The Venezuelan oligarchy – at the beginning of the twenty-first century, when the first battles took place that culminated in the oil strike and sabotage of 2002-2003 – began, full of ancestral fear, to call the Chavista people “Chavista hordes.” Well, those same [Chavista] people, who have repeatedly given lessons in political education and have deep revolutionary consciousness, will once again be able to show how they are in the vanguard of social struggles, not only in Venezuela but in the Latin-Caribbean region. The white “criollos” were once colonial oligarchs subordinated to Spain,persecuting our liberator Simón Bolívar, whom the Colombian oligarchy tried to assassinate. That Venezuelan and Colombian oligarchy, which is today subjected to Donald Trump (as the agent of the racist and xenophobic world imperialist caste), has now become the true savage horde when it burns people alive or employs various forms of murder.
The Chavista people should give these oligarchs new lessons of peaceful, transformative political struggles. This same people is reaching new levels of education and will carry forward and deepen, together with patriotic scientists and academics, the great scientific-technical revolution that the Bolivarian Republic needs.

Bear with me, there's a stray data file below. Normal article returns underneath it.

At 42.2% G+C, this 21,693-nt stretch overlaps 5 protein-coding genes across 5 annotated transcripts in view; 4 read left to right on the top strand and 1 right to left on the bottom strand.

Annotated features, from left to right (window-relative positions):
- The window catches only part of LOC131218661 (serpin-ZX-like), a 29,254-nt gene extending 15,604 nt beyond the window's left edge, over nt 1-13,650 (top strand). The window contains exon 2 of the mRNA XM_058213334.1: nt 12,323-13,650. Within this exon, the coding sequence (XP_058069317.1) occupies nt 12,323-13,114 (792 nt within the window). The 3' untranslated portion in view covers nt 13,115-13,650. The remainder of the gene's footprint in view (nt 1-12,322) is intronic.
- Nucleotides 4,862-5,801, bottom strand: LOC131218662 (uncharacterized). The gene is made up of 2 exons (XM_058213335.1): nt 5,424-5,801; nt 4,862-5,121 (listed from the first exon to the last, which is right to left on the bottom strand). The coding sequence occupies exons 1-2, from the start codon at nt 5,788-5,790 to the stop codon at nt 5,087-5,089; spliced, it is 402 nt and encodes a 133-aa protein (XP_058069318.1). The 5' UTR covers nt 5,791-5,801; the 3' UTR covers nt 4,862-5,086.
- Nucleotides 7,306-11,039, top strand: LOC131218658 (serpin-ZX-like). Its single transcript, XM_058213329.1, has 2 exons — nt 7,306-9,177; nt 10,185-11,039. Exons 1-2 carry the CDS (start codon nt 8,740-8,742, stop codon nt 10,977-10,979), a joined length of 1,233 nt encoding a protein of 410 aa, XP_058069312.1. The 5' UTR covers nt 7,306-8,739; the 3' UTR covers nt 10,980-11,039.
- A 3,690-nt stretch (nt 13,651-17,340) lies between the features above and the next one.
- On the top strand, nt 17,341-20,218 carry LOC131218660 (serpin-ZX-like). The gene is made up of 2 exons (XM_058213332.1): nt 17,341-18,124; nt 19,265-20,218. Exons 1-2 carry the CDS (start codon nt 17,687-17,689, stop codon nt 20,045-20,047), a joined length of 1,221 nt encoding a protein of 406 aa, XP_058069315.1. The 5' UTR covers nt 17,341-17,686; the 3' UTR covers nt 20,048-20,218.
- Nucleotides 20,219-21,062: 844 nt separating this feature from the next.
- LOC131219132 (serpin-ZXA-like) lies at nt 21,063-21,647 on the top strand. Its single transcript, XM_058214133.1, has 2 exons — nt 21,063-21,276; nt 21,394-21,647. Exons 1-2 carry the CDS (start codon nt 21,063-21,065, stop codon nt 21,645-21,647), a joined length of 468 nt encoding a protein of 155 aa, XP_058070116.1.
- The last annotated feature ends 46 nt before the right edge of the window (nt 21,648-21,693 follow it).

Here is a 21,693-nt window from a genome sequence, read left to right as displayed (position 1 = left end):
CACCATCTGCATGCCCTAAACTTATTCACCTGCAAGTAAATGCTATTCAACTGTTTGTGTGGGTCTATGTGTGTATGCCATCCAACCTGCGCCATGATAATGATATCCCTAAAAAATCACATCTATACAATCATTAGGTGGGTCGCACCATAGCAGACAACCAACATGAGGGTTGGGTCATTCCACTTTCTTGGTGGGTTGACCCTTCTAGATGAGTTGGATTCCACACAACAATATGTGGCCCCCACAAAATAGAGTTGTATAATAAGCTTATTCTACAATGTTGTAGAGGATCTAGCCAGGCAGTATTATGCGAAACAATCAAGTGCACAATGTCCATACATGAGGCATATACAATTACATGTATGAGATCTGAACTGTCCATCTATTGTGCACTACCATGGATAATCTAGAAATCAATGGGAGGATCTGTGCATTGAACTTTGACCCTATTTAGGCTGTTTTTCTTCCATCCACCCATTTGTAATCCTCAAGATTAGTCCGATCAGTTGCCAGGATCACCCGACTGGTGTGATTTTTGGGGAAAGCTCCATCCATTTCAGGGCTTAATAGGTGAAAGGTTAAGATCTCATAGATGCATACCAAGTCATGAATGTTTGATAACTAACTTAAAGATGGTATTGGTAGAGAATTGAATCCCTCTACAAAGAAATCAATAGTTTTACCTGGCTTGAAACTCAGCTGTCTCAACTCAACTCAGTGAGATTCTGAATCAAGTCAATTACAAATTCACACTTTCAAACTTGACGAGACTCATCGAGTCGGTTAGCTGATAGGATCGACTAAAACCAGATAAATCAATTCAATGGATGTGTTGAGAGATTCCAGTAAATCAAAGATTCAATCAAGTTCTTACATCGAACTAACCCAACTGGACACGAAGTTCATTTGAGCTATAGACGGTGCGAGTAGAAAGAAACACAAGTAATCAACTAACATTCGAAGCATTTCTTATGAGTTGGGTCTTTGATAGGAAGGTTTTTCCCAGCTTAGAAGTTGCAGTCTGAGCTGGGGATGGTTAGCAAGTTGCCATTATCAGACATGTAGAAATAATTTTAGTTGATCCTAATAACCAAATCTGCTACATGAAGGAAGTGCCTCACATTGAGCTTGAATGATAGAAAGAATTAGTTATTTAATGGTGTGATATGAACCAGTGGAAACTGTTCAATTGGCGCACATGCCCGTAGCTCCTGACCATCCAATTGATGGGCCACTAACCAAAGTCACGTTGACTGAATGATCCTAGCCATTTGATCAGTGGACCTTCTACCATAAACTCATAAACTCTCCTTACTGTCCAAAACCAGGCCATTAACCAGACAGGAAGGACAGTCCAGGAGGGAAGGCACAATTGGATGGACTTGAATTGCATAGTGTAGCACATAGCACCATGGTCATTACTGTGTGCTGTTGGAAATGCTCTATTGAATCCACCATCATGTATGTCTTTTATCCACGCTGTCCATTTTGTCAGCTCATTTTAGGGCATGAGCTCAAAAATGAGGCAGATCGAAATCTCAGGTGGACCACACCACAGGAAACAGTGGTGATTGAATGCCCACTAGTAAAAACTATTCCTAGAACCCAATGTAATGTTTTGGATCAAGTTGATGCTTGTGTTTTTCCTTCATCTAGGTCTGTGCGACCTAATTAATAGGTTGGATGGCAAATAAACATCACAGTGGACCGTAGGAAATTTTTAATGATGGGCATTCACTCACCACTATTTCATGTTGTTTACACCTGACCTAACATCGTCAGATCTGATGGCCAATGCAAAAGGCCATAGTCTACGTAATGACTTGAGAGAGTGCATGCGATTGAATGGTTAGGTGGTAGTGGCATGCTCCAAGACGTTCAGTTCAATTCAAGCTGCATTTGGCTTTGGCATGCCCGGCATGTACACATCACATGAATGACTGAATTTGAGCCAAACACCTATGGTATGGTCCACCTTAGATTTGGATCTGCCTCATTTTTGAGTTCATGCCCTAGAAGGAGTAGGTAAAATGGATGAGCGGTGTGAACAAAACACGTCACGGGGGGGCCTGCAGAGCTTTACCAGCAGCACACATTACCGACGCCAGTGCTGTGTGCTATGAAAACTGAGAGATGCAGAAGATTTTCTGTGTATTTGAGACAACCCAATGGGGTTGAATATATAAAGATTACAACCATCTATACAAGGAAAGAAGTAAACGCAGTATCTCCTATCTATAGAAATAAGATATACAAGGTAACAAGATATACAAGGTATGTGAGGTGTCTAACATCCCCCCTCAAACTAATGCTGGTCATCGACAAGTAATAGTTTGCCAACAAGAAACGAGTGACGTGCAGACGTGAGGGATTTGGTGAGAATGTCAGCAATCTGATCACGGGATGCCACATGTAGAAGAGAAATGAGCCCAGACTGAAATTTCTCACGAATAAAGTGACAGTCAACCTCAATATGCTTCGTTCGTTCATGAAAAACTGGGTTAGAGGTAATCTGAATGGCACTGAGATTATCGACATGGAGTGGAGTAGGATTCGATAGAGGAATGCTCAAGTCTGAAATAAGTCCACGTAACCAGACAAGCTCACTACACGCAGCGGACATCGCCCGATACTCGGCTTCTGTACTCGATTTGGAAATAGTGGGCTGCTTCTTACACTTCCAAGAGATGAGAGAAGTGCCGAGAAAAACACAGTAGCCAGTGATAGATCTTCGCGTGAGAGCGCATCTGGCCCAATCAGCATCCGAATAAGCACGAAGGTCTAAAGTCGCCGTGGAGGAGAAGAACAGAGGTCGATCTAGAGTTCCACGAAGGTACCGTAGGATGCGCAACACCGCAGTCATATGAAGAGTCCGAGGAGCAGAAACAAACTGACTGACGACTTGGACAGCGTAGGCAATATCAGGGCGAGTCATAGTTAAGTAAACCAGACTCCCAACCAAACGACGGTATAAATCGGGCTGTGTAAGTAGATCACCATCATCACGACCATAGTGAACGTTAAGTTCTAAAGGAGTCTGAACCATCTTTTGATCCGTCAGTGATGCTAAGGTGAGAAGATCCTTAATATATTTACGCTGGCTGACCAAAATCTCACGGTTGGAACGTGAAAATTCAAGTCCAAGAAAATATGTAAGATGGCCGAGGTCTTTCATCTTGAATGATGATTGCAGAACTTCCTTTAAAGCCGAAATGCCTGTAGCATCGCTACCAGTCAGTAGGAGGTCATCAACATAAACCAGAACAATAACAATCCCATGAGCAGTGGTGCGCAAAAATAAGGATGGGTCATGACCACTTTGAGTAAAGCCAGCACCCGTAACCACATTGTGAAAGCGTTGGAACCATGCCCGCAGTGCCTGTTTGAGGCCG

Today, we remember the murder of our brother and hero of the country, Jorge Rodriguez(2) who was assassinated 42 years ago. He will be inspiring us in the organization and development of the new Admirable Campaign.
Translated by Cira Pascual Marquina for Venezuelanalysis.
1. The Local Provision and Production Committees (CLAP) is a government-sponsored program in which communities self-organize to receive subsidised food.
2. Jorge Rodriguez was a Venezuelan revolutionary, founder of the Socialist League (Liga Socialista), who was tortured to death by the state’s special police forces (DISIP) in 1976.
The views expressed in this article are the author’s own and do not necessarily reflect those of the Venezuelanalysis editorial staff.